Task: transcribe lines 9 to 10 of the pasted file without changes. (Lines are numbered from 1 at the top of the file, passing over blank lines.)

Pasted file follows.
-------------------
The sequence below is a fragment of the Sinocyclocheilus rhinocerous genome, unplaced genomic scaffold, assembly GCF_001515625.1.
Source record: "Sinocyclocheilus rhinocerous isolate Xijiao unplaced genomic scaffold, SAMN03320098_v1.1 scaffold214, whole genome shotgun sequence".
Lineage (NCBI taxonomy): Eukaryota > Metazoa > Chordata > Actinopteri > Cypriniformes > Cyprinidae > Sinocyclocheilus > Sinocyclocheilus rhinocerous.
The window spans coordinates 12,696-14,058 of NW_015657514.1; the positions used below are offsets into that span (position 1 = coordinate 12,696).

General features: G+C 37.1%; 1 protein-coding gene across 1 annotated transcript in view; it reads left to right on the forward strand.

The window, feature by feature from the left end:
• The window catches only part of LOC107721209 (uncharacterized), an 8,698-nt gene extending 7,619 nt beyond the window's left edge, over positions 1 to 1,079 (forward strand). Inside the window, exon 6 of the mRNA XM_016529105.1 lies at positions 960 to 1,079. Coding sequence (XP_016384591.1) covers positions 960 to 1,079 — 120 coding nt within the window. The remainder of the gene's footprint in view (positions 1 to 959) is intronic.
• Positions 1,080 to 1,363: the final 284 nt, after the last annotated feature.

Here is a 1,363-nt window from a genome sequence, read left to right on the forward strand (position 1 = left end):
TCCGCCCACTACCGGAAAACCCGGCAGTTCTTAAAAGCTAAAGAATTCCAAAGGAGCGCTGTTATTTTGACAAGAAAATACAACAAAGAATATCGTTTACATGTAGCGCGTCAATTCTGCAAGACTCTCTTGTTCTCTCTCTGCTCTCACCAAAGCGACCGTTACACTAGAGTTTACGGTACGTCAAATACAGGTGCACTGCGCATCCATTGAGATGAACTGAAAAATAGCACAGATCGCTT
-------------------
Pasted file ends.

Here is a 1,363-nt window from a genome sequence, read left to right on the forward strand (position 1 = left end):
TCCGCCCACTACCGGAAAACCCGGCAGTTCTTAAAAGCTAAAGAATTCCAAAGGAGCGCTGTTATTTTGACAAGAAAATACAACAAAGAATATCGTTTACATGTAGCGCGTCAATTCTGCAAGACTCTCTTGTTCTCTCTCTGCTCTCACCAAAGCGACCGTTACACTAGAGTTTACGGTACGTCAAATACAGGTGCACTGCGCATCCATTGAGATGAACTGAAAAATAGCACAGATCGCTT